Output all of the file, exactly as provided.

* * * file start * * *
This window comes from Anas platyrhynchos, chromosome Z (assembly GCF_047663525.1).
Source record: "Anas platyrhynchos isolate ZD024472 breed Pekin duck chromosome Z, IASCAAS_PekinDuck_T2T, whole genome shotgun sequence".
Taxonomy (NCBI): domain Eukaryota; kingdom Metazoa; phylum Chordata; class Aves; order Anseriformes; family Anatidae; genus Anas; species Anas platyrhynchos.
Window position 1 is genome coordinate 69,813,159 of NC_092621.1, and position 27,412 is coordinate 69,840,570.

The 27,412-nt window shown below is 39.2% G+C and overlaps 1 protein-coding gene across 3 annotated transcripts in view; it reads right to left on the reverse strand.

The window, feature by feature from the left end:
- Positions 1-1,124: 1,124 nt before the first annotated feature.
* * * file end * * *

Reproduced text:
This window comes from Anas platyrhynchos, chromosome Z (assembly GCF_047663525.1).
Source record: "Anas platyrhynchos isolate ZD024472 breed Pekin duck chromosome Z, IASCAAS_PekinDuck_T2T, whole genome shotgun sequence".
Taxonomy (NCBI): domain Eukaryota; kingdom Metazoa; phylum Chordata; class Aves; order Anseriformes; family Anatidae; genus Anas; species Anas platyrhynchos.
Window position 1 is genome coordinate 69,813,159 of NC_092621.1, and position 27,412 is coordinate 69,840,570.

The 27,412-nt window shown below is 39.2% G+C and overlaps 1 protein-coding gene across 3 annotated transcripts in view; it reads right to left on the reverse strand.

The window, feature by feature from the left end:
- Positions 1-1,124: 1,124 nt before the first annotated feature.